Hudson survived the trip but continued to struggle to breathe, gradually getting worse for at least three days before there was any sign of improvement.  At one point, the incubator was augmented with a 90% oxygen mixture so that he could absorb enough to survive. Monitors beeped all around the ward, but all I could see was this little boy (not as little as most of the neonates in there, but my little boy nonetheless) whom I longed to hold and comfort  as he continued to struggle, his chest caving inwards with each breath. My arms literally ached with desperation to hold him. I sat alongside his incubator and put an inadequate hand into the warm but inhuman space he was confined to. I talked to him endlessly and sang the same songs I had throughout my pregnancy. His oxygen levels improved whenever I was with him and he seemed to struggle more whenever I returned to my room to rest or take my pain meds (I was recovering from a caesarian). On more than one occasion, I returned to my room in tears because some well-meaning (and ultimately right) nurse had told me not to touch him because it distracted him from breathing. I was angry that I could not hold my own child when he needed me, and resentful that the fifteen women whose rooms I passed on my way to my own empty room, held their crying babies or fed them or changed their nappies. I cried because I felt it was my job to comfort my baby, and I could not; because it was my job to take care of him, but I could not. Those first few days of Hudson’s life were the longest of my life.

It is strange to look back at those days and the uncertainty of Hudson’s future. He was four days old  before I even thought about brain damage due to oxygen deprivation. I was too busy counting the fifteen needle pricks on his tiny feet where they had taken blood to rule out one thing or another. I didn’t think about expressing milk to feed him for days because he was too weak to open his eyes, let alone eat. I couldn’t think about how the experience might affect his future because I was too concerned about the drip that was in his arm and the way the tape that held his breathing tubes in place seemed to be damaging his pink skin. He was two days old before I got a photo of him because some obnoxious criminal stole my camera from my bedroom while I was keeping watch at my newborn’s bedside. (how I got that camera back is a story worth telling too…another time).

All the while, my other precious baby, Michael, was in and out of hospital with Andrew to visit us. We shared many afternoon naps on my hospital bed—18month old boys think the world of automatic beds and wheelchairs—while Andrew and I took turns in the NICU.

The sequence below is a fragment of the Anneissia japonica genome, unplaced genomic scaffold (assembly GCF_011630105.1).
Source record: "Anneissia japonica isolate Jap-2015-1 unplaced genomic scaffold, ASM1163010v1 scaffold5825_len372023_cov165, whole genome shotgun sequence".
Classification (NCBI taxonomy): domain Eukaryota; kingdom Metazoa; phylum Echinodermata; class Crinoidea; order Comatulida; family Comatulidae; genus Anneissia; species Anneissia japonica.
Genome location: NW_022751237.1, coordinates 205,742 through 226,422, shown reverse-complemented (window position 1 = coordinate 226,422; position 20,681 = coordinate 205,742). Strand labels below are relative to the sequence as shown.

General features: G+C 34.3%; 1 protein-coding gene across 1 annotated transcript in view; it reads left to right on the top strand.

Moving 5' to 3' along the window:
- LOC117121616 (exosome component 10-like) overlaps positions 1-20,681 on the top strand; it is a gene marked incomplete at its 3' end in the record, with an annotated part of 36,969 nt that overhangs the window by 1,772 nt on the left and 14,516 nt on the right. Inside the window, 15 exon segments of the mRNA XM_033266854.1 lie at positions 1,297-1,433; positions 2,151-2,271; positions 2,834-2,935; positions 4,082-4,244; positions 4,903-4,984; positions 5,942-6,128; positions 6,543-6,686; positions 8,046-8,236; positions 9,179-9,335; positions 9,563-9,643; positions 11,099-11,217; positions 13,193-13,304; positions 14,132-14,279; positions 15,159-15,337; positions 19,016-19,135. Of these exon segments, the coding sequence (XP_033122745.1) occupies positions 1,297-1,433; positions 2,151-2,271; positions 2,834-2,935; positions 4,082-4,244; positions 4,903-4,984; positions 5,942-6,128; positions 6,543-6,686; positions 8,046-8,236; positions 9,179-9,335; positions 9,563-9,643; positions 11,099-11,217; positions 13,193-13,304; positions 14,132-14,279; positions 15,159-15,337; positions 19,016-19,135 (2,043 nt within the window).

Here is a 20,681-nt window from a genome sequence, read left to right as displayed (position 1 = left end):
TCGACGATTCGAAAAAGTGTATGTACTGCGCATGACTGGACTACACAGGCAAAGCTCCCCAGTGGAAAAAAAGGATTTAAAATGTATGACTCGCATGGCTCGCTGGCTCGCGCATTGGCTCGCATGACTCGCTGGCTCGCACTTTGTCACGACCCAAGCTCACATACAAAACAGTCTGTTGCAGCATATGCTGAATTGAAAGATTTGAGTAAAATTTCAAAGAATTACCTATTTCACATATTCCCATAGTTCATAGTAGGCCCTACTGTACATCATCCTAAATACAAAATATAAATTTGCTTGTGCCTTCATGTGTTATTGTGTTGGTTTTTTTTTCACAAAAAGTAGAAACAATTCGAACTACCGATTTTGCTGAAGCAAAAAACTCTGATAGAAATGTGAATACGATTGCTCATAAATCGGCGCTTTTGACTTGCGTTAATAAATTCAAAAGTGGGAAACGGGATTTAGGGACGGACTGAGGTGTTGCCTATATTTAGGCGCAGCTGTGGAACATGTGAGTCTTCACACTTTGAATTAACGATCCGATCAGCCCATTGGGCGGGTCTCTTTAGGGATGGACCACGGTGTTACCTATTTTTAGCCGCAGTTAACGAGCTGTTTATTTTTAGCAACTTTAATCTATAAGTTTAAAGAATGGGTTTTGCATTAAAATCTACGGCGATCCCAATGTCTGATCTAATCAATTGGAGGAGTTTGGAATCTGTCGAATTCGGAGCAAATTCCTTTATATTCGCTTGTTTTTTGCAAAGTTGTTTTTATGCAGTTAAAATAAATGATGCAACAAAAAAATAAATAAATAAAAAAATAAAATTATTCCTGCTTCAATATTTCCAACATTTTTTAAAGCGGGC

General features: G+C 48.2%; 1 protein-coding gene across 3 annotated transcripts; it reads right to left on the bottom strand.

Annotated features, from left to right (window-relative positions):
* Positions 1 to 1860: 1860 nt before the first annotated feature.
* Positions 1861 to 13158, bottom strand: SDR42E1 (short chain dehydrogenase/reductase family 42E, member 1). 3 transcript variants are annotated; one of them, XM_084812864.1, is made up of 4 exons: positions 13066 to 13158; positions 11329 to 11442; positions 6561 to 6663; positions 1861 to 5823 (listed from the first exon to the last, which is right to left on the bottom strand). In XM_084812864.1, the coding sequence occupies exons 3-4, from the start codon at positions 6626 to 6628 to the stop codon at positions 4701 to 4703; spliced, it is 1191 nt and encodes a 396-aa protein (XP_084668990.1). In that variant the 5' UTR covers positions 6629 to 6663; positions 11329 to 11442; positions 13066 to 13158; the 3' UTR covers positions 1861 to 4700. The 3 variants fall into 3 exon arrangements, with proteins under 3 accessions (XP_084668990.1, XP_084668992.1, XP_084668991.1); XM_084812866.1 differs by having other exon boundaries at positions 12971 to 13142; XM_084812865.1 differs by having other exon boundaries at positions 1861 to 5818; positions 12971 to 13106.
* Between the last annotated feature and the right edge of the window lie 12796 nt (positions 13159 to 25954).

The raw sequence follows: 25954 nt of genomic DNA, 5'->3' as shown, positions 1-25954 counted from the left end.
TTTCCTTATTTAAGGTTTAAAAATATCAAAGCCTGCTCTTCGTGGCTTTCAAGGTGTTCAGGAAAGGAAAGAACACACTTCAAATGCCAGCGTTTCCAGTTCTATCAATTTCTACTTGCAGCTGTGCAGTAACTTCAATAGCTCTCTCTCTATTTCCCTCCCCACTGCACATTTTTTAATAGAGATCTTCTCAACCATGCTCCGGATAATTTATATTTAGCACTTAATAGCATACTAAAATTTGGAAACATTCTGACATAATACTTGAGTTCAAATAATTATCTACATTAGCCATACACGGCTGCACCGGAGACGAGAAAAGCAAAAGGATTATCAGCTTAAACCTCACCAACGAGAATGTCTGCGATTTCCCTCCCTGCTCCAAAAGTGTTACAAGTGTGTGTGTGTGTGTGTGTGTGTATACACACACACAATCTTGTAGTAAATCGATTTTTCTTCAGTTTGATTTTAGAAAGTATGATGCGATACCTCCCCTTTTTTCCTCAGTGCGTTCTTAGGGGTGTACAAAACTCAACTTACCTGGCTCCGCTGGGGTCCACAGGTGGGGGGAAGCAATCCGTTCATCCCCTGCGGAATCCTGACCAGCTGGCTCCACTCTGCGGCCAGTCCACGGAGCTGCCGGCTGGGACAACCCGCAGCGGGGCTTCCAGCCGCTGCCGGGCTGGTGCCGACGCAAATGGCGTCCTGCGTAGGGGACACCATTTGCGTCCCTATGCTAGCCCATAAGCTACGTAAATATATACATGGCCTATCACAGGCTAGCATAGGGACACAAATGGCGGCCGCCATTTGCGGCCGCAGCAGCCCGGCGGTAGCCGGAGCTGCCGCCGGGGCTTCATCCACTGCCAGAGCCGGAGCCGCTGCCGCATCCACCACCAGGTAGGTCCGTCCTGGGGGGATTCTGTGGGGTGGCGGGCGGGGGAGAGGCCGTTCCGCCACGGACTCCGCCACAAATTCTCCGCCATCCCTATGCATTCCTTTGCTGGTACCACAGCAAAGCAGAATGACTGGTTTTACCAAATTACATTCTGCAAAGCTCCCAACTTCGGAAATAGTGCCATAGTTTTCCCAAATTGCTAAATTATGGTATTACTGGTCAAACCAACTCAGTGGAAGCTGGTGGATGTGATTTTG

…To be honest, I can’t stay in those scary days a moment longer….the point of all this is that Hudson survived, has thrived and become an intelligent, sweet, funny, considerate and loving child. Today I have something to say: I am so grateful that God gave us this amazing son, that we get to share his life and be his family. I am so grateful that weeping may remain for a night, but joy comes in the morning. I am glad that time does not heal everything, because some scars are worth keeping—they remind you about what’s important, where you’ve been and, how faithful God is even when everything seems hopeless.

Happy birthday Hudson! You were worth every mile we walked, every mountain we climbed, every tear we shed and the joy you have brought us all is immeasurable. You rock our world little man.


5 Comments (+add yours?)

  1. Ursa Zimmer
    Dec 22, 2011 @ 18:55:50

    Wow! What a roller coaster ride of emotions that was! Our three boys were pretty much normal births..and going home on schedule. It was later when the roller coaster rides started….and we are still on them at times. But God has been to us as to you….. faithful to provide the things we need…be they people who understand or peace to get through whatever we must get through. We are very thankful for that.



  2. rossmulder
    Nov 28, 2011 @ 20:49:08

    You *know* you’re a good writer when you can bring lumps to other people’s throats… 🙂



  3. Kathy Wight
    Nov 28, 2011 @ 13:11:03

    Wow! What a roller coaster ride of emotions that was! Our three boys were pretty much normal births..and going home on schedule. It was later when the roller coaster rides started….and we are still on them at times. But God has been to us as to you….. faithful to provide the things we need…be they people who understand or peace to get through whatever we must get through. We are very thankful for that.